Someone once lost the presidency of the United States after not doing more to get to the bottom of the re-election committee crimes that caught him, too, with his pants down at first but joining their cover-up soon enough. However awkwardly, Richard Nixon admitted it in the statement with which he accepted his successor’s pardon.

Since it happened in his second term, Nixon was enjoined legally from seeking a do-over. Hinch doesn’t have that restriction. And he’s a far more sympathetic figure than Nixon was seen to have been.

He obeyed the mandate of his suspension to the letter. He didn’t show up near any team, at any ballpark or facility, either of which could have gotten him banned from baseball for life. If the Tigers reach out to him after the World Series, he would do well to tell them exactly what he told Verducci in February after he owned his Astrogate culpability:

I have to stand out front . . . [with] the message that we took it too far. And it didn’t need to happen . . . [I took] seriously the fact that I’ve been suspended based on the position I was in and what went on under my watch and I will come back stronger for it. I will come back a better leader, and I will be willing to do whatever it is to make the game better.

It would be further evidence that he deserves the second chance Luhnow doesn’t yet, if at all.

Does Verlander down mean a coming Astro remodel?

Verlander faces Tommy John surgery. Will it begin the Astros’ reconfiguration, too?

One of the jokes going around the last couple of months is a visual of one of those make-yourself/change-yourself outdoor display signs, reading, “Going to ask Mom if that offer to slap me into next year is still good.” This year’s Houston Astros have more reason than most major league baseball teams to ask Mom for that slap.

Before the coronavirus world tour interrupted spring training, invited the hurry-up summer camps, and delivered the truncated regular season with all its foibles, follies, and folderol, the Astros figured only to wear a scarlet C. All things considered, they might settle for that right now. It might be an improvement.

They were injury-punctured almost from the words “Play ball!” when the truncated season began. If the New York Yankees’ 2020 yearbook could be The Johns Hopkins Medical Journal, the Astros’ could be The Physicians Desk Reference. The latest casualty: Justin Verlander, who’s graduating from the injured list after a single late July start to down until 2022 after he undergoes Tommy John surgery.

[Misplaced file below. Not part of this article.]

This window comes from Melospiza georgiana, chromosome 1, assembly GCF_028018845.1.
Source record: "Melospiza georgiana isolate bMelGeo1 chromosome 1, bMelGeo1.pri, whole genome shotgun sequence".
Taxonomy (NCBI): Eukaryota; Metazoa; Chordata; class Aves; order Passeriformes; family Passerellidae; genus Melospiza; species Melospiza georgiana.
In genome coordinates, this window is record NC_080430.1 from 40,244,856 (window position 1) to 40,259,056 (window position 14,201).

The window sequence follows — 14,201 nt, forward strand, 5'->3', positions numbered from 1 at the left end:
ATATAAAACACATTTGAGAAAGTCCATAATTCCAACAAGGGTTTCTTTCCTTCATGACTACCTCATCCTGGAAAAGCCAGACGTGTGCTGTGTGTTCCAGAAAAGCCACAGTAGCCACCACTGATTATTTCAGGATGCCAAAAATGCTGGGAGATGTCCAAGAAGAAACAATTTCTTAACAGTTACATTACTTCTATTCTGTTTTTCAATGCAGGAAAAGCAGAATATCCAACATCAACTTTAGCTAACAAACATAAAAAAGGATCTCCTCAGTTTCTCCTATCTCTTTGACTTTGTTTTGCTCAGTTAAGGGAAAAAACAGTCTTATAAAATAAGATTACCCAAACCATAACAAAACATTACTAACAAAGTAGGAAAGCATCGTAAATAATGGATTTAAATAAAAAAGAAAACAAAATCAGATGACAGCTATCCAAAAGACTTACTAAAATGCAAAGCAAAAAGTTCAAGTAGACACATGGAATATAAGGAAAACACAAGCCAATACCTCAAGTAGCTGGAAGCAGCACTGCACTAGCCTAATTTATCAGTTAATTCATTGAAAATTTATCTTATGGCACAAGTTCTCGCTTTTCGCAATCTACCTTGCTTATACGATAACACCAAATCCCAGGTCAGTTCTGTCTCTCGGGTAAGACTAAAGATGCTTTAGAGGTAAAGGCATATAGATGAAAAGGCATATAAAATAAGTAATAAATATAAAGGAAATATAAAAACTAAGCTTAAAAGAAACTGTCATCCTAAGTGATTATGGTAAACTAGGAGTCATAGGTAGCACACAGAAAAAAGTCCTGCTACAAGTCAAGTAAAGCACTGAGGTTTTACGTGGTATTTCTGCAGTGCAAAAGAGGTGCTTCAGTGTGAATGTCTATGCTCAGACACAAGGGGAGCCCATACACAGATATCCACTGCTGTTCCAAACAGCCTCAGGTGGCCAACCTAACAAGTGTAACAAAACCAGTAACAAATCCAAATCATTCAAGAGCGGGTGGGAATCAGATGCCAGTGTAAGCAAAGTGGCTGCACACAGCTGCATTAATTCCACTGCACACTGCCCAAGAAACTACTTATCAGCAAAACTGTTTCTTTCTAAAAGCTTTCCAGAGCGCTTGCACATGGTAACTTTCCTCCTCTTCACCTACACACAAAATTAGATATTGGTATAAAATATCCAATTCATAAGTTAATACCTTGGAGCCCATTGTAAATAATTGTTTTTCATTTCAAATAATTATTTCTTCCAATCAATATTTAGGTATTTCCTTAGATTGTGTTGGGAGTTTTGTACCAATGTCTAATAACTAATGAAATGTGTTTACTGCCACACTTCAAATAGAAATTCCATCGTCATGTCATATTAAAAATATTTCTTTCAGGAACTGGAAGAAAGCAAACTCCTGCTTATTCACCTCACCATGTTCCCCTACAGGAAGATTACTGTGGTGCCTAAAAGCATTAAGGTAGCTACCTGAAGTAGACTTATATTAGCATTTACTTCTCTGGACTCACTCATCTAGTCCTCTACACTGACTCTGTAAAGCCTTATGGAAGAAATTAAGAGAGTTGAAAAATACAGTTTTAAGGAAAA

We should probably consider as ESPN’s David Schoenfield does, that Verlander’s right elbow ligaments were lucky to have lasted as long as they did. He’s thrown 51,931 pitches in sixteen major league seasons—48,822 in regular season play and 3,109 in postseason play. That averages out to 107 pitches per regular season start and 100 per postseason game, in a career in which he’s averaged seven innings a start.

Verlander’s Astro deal expires after next season. He’ll be 39 when he hits the open market then. Pitchers that age not named Jamie Moyer have tricky enough markets without being 39-year-old post-Tommy John pitchers. Taking every objective factor into consideration, we may have seen the last of Verlander in a major league uniform and now count the days to the beginning of his Hall of Fame watch.

We may also be watching the beginning of the end of the Astros’ tainted legacy while we’re at it.

Verlander himself isn’t part of the taint. It wasn’t the Astros’ pitchers who cooked up that illegal, off-field-based, electronic sign-stealing Astro Intelligence Agency operation that rendered their 2017 World Series title stained forever. But the opportunity is about to arrive for which the Astros’ new regime can apply and spread the Febreeze liberally.

Nine of this year’s team remain from the tainted 2017-18 team. Three—first baseman Yuli Gurriel, and outfielders Josh Reddick and George Springer—can hit the open market this winter. Three—shortstop Carlos Correa, and pitchers Chris Devenski and Lance McCullers, Jr.—are signed through the end of this season and become arbitration-eligible after next year. Two—second baseman Jose Altuve and third baseman Alex Bregman—are locked in through the end of 2024.

Schoenfield thinks that of the foregoing free agency-to-be group Springer might be the one the Astros would love most to keep. But he also thinks Springer might still hold a grudge against the organisation for their bid to try signing him long-term while he was still in the minors and for their delay in promoting him to the Show.

Astroworld may be watching the last days of Springer in Astros fatigues. From this point until the end of 2021, it’s also possible that the Astros will be remade and remodeled. Maybe a tear-down on behalf of a renewed youth movement, hopefully without compromising the team’s competitiveness, but definitely continuing the cleanup of the Jeff Luhnow fallout.

The sooner, the better. New general manager James Click’s challenge is keeping the best of that era aboard and making sure the worst doesn’t get to within ten nautical miles of the franchise ever again.